Independent Sydney MP Alex Greenwich (pictured left) let fly on Twitter during the crossing’s removal on Wednesday night with a number of sensational claims, including that the roadworks were a “surprise attack”, an “aggressive act” and that NSW roads minister Duncan Gay governs “by vendetta”.
Greenwich also released a statement calling for NSW Premier Barry O’Farrell to apologise for the removal.
“It’s one thing to call for the removal, but to divert RMS crews under the guise of emergency road works is an aggressive act that Sydneysiders will not forget,” Greenwich said.
“Local businesses, residents, and the City of Sydney Council were not given any notice. This even surprised the RMS crew who at the last minute instructed to remove the crossing
“The Premier must apologise for this aggressive act against both Sydney and the LGBTI community.”
The deadline for the crossing’s removal expired on April 1. At the time, a City of Sydney spokeswoman told Star Observer that the council was complying with instructions issued by the RMS and that the crossing was likely to be removed “quickly”.
Gay and O’Farrell rebuffed repeated entreaties from the council and Greenwich to allow the crossing to remain or to defer its removal until its popularity and safety could be more comprehensively assessed.
An online petition started by Greenwich to keep the crossing gathered almost 15,000 signatures.
A spokeswoman from Gay’s office confirmed that the crossing was going to be removed – initially in the first week of April – and stood by the decision, claiming it was for safety reasons.
“City of Sydney Council carried out a safety evaluation of the trial, and identified unsafe pedestrian behaviour including people lying on the road to take photographs. This behaviour warrants removal of the markings,” the spokeswoman said.
RMS had offered to work with Sydney Council on ways to bring the rainbow motif back to Oxford St in ways that “do not compromise road safety,” such as painting footpaths, benches and traffic light control boxes.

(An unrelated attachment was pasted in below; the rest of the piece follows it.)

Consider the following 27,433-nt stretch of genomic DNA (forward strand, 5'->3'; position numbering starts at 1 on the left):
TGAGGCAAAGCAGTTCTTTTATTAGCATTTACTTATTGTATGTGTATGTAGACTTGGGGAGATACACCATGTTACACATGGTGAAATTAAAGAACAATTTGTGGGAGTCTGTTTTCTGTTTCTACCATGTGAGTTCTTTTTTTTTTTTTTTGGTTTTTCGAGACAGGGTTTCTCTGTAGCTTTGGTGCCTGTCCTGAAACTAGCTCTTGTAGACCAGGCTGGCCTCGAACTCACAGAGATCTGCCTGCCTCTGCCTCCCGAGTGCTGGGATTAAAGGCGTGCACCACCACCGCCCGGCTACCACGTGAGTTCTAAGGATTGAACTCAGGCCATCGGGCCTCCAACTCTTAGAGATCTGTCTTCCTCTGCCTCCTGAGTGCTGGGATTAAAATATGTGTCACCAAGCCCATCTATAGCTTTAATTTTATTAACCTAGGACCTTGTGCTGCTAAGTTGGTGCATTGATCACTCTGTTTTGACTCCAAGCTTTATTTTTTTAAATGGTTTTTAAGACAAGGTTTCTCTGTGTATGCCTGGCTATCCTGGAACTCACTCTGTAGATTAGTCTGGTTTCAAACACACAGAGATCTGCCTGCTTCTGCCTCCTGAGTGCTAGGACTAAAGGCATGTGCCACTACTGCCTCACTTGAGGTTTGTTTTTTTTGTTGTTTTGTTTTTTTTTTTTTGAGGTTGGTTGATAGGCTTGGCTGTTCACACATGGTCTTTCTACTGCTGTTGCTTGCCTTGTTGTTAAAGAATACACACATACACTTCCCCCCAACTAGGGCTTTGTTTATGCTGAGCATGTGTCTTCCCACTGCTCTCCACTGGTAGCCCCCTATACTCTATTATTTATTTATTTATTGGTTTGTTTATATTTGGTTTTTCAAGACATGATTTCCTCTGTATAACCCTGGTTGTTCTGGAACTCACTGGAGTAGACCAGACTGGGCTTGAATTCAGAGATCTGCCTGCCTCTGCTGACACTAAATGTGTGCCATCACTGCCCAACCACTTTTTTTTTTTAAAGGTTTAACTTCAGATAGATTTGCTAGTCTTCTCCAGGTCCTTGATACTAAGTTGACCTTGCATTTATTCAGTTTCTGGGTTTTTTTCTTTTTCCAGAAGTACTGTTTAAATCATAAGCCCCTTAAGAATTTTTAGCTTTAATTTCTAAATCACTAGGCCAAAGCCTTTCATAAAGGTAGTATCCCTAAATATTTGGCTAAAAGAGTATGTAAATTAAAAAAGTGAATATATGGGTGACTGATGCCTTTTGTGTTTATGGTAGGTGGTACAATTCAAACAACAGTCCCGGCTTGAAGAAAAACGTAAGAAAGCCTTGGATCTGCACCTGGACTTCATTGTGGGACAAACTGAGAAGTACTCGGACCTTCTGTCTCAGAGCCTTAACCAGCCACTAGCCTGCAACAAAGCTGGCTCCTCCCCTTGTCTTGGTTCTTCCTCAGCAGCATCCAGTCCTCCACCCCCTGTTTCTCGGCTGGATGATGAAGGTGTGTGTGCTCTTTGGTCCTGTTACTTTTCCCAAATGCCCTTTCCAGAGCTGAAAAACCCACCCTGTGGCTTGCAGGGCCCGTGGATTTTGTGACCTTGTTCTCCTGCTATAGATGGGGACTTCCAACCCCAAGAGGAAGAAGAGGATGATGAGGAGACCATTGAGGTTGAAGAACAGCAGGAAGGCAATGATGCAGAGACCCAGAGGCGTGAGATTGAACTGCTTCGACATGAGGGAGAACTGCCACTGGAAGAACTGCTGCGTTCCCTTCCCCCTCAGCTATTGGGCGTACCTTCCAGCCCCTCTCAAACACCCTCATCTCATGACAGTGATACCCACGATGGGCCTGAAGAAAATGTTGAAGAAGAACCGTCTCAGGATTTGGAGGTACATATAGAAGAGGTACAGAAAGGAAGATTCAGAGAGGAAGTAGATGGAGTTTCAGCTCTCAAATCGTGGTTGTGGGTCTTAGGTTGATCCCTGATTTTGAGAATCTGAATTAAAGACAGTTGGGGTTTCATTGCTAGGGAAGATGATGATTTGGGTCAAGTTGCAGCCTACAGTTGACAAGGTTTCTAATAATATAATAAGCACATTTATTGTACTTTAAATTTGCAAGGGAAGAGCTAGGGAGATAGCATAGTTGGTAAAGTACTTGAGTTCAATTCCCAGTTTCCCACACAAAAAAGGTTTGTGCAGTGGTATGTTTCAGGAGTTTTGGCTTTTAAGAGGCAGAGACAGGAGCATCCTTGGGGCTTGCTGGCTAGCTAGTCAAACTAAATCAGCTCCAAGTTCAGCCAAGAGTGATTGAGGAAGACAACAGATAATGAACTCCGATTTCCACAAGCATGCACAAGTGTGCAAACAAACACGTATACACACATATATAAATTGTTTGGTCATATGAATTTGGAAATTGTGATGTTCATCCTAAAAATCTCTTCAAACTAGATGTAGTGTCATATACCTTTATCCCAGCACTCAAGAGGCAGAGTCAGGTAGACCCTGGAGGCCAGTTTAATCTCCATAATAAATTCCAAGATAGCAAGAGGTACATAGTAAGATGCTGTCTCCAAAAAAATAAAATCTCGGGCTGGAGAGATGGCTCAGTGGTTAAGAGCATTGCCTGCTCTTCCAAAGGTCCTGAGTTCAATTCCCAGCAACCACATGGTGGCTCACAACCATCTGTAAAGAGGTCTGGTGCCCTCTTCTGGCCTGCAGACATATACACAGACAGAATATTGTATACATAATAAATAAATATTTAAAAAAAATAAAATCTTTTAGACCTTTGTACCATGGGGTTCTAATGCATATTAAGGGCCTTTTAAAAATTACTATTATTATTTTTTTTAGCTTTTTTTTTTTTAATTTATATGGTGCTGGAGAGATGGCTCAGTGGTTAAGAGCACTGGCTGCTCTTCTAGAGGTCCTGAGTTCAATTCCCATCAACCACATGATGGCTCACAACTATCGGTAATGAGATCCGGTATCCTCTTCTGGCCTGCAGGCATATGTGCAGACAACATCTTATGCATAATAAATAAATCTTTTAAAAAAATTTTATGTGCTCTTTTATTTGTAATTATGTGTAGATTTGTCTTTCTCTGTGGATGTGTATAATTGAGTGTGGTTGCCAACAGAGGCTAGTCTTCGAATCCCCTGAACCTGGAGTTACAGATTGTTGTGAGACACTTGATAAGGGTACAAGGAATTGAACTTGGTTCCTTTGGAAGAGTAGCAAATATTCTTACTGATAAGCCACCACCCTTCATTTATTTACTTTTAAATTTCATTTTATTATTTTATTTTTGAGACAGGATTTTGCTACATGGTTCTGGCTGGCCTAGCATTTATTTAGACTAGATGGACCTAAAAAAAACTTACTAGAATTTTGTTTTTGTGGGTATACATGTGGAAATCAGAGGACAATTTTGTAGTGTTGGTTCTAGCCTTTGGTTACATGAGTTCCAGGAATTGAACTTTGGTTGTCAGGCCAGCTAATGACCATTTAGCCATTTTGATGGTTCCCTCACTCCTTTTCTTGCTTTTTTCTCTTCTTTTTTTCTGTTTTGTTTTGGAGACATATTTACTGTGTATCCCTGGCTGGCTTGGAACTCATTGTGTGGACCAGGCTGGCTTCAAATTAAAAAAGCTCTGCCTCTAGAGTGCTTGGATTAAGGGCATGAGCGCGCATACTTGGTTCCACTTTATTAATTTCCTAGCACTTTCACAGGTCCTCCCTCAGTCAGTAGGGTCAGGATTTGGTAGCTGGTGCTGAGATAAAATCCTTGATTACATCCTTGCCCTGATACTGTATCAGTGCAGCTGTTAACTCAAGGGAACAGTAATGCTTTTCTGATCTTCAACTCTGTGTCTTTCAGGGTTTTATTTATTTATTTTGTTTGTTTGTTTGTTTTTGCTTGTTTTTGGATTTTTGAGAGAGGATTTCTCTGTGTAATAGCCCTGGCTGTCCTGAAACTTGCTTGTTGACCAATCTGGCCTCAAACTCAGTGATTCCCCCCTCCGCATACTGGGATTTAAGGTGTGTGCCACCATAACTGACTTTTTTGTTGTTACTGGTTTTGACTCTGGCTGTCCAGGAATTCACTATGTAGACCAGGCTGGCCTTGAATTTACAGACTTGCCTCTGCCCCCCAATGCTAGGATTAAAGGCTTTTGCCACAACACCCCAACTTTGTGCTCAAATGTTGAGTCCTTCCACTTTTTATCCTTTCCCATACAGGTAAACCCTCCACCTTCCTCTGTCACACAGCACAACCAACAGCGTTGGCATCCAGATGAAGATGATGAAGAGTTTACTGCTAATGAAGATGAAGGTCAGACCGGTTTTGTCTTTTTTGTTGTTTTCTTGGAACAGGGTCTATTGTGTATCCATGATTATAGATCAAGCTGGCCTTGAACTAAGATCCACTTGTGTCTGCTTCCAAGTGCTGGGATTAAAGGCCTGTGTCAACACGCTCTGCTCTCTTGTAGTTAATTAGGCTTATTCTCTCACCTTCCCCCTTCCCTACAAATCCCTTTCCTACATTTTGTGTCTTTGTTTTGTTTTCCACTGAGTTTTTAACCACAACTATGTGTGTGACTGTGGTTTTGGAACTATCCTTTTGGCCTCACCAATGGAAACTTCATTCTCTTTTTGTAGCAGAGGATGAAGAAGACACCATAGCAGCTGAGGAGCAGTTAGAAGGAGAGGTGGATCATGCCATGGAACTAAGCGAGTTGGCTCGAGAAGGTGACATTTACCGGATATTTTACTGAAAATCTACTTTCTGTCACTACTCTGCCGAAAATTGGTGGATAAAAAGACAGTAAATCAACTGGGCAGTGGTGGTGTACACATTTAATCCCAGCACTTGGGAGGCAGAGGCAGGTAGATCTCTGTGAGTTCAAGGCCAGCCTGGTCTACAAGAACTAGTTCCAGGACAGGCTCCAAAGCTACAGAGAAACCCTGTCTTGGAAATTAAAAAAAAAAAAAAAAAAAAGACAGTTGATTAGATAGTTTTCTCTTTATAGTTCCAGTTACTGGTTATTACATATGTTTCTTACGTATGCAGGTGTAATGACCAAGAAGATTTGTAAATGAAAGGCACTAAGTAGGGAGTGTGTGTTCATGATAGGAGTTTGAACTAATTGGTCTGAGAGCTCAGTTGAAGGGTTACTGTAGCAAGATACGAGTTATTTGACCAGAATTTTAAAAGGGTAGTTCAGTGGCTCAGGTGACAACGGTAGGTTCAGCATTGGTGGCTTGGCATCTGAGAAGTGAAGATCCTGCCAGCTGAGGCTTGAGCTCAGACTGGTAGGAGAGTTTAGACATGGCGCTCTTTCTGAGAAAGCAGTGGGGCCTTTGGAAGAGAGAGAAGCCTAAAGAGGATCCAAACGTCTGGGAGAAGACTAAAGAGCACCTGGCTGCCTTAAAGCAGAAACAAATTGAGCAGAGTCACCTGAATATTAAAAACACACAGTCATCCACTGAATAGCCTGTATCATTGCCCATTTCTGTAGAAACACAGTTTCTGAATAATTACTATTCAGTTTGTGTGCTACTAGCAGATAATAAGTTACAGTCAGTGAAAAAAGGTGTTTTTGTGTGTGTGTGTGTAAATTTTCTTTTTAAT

Gay raised the issue of road safety in March and compared the LGBTI community’s use of the rainbow as an emblem with the colours of a football team.
“When you approve something in a colour, you approve a political statement and if you allow colours for one thing, you leave yourself open for many others. Well-known sporting teams may want a crossing as well – we could have red and green for the Rabbitohs, maybe,” he said.
“I’m not saying that it’s wrong to have a political statement for Mardi Gras, but our key prerequisite is to maintain road safety.”
Gay also criticised City of Sydney for pushing ahead with the project after it approved a $35,000 budget hike on the project on the night of February 25 to pay for the crossing’s removal at the end of March.
“We approved a rainbow crossing at Oxford Square [sic] as a trial – I am a generous man. We indicated to the council at the time that we were willing to pay for a rainbow crossing on the footpath, but they didn’t want to do that and now they’ve decided to blame everyone else but themselves,” he said.
The one-month instalment to commemorate Sydney Mardi Gras will come at a cost of $110,000 to City of Sydney ratepayers after the extra $35,000 was slated for the crossing’s removal in February.